Last week, I read a couple of fascinating papers from the early 1980s by Thomas Malone (formerly a research scientist at Xerox PARC, but now the Patrick J. McGovern Professor of Management at the MIT Sloan School of Management) who put forward a “set of heuristics or guidelines for designers of instructional computer games” (Malone, 1980, p. 162) that were largely made up of three core elements:
- uncertain outcome
- multiple level goals
- hidden information
- intrinsic & extrinsic fantasy
- affective aspects of fantasy
- sensory curiosity (e.g audio & visual effects)
- cognitive curiosity
- informative feedback
Greenfield would pick up and comment upon Malone’s studies (1984, pp. 88-89) a few years later, whils ?Gee’s 36 Learning Principles (2007, pp. 221-227) wouldn’t be a million miles away from Malone’s initial ideas. Indeed, much of Malone’s early work is echoed in much later works by other games and play theorists and commentators.
Malone goes on to highlight some potential gender differences (1982, p. 64) that game designers would ultimately need to think about if they were going to attract and exploit the potential female games market.
Whilst I suspect Malone wouldn’t like to be labelled as a “futurologist”, he makes a startling prophecy when he talks about the “different ‘personalities’ to different parts of a system” like the computer operating system, in short the Graphical User Interface (GUI) which was being pioneered by Xerox PARC at the time and was later adopted by Apple for their Macintosh devices. Malone (1980, p. 67) is quite emphatic when he says that:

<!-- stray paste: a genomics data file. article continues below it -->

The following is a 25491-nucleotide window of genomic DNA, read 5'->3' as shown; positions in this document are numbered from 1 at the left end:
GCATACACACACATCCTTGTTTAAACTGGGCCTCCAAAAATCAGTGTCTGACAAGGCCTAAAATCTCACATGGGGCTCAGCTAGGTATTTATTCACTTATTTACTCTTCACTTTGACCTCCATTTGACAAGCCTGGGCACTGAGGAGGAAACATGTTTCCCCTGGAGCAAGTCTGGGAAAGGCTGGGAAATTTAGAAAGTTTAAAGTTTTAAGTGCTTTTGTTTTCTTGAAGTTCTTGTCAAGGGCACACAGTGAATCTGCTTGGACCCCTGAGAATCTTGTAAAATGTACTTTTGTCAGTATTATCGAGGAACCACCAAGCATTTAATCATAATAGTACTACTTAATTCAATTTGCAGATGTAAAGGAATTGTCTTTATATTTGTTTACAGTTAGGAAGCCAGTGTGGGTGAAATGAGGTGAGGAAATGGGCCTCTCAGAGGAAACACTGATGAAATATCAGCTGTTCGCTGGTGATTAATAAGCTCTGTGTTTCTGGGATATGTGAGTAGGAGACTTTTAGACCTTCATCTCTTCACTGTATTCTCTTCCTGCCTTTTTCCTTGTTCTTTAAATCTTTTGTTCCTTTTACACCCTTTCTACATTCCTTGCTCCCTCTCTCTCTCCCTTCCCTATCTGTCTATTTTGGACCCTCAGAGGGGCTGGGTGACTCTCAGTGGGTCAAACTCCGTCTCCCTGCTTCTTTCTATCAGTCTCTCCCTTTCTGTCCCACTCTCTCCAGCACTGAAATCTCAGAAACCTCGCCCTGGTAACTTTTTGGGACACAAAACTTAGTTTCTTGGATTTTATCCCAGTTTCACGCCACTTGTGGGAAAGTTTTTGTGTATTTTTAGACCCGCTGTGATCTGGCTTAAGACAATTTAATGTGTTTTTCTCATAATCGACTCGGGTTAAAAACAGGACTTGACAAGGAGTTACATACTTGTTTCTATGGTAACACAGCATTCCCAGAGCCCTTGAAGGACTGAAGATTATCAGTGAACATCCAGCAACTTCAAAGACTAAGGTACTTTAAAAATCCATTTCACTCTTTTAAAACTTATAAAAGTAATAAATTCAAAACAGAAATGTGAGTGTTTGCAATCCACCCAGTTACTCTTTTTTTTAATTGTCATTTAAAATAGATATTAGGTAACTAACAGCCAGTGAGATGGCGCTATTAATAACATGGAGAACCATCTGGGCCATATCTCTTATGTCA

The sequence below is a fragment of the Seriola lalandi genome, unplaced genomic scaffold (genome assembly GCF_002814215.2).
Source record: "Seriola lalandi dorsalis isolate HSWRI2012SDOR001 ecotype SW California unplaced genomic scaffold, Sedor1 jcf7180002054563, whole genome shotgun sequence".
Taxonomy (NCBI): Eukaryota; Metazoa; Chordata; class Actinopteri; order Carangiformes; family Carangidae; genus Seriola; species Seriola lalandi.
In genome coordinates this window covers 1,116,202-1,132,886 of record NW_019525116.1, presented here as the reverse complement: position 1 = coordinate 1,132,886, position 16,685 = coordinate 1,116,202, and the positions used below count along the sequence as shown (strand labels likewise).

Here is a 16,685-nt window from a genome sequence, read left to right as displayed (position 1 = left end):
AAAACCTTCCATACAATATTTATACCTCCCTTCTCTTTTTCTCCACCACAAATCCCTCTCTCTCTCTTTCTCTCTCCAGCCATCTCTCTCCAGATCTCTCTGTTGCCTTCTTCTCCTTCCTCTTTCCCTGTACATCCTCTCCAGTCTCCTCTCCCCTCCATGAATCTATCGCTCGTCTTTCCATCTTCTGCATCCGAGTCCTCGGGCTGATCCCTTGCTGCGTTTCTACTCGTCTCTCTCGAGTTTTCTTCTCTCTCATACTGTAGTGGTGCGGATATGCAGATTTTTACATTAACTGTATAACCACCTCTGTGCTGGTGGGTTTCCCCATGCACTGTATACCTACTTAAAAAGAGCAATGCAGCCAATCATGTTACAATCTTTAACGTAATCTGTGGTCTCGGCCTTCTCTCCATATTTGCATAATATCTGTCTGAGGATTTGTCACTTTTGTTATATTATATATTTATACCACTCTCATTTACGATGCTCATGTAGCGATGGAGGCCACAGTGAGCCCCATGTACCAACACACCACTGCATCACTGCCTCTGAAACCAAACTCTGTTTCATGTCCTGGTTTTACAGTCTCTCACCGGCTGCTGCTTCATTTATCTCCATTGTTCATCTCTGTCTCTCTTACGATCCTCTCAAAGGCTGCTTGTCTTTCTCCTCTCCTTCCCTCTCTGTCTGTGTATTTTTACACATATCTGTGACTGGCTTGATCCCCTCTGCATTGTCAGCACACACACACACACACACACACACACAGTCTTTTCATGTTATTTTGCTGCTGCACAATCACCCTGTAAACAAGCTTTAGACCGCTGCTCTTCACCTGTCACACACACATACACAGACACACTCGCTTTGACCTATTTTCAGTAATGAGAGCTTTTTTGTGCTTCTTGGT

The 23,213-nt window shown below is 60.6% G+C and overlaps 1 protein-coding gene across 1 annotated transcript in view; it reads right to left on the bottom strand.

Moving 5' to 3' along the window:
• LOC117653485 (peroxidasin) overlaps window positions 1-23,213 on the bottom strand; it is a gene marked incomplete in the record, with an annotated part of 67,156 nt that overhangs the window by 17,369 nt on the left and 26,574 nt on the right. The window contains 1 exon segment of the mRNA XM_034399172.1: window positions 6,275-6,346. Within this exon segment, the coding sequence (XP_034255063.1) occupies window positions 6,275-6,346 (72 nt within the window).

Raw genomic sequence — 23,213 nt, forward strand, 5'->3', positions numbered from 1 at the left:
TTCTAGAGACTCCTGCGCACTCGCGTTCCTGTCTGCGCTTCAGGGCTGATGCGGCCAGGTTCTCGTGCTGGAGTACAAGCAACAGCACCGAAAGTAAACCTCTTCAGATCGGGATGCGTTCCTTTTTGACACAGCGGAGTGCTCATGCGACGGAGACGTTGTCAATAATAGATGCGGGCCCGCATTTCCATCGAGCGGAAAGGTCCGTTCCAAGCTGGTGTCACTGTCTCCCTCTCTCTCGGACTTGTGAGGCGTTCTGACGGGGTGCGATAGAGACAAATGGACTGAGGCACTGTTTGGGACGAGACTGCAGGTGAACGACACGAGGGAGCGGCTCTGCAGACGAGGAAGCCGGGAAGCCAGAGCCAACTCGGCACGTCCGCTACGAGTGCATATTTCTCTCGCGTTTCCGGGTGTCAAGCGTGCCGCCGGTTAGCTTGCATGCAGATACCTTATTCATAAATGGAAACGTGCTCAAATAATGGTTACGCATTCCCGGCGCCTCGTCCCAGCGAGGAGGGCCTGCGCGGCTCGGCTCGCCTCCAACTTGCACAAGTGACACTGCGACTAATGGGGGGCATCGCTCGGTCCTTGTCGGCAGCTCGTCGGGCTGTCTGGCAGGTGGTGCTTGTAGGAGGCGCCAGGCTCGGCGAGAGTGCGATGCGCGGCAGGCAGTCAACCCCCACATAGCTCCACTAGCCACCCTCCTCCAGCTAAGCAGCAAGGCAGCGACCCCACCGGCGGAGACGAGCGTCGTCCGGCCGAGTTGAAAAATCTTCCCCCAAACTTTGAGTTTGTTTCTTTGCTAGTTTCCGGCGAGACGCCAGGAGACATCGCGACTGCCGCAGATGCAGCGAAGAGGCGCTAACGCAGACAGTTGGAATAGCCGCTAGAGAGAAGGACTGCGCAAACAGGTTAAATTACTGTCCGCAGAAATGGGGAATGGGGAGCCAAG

I think fantasies have two important aspects for designing user interfaces: emotions and metaphors.
It has to be said that Malone makes some very astute observations as to the nature of games, games playing and what designers need to think about when developing computer / video games. Whilst the Malone papers are quite short, they do pack an immense number of ideas, suggestions and themes that, I suspect, have influenced the games industry for many years.
Interestingly, like Gee (2007, p. 215) after him, Malone (1980, p. 162) goes on to infer that:
…these same ideas can be applied to other educational environments and life situations.
Gee, J.P. (2007). What Video Games Have To Teach Us About Learning And Literacy (Revised and Updated Edition). New York, Hampshire: Palgrave Macmillan.
Greenfield, P. M. (1984). Mind and Media: The effects of television, video games, and computers. Cambridge, Mass.: Harvard University Press.
Malone, T.W. (1982). Heuristics for Designing Enjoyable User Interfaces: Lessons from Computer Games. Proceedings of the 1982 conference on Human factors in computing systems table of contents. Gaithersburg, Maryland, United States.
Malone, T.W. (1980) What Makes Things Fun to Learn? Heuristics for Designing Instructional Computer Games. Proceedings of the 3rd ACM SIGSMALL symposium and the first SIGPC symposium on Small systems table of contents. Palo Alto, California, United States.
Savage, D. (2008). Game of Suspense. Savage Chickens. Available at:?http://www.savagechickens.com/2008/11/game-of-suspense.html [Accessed 17 March 2009].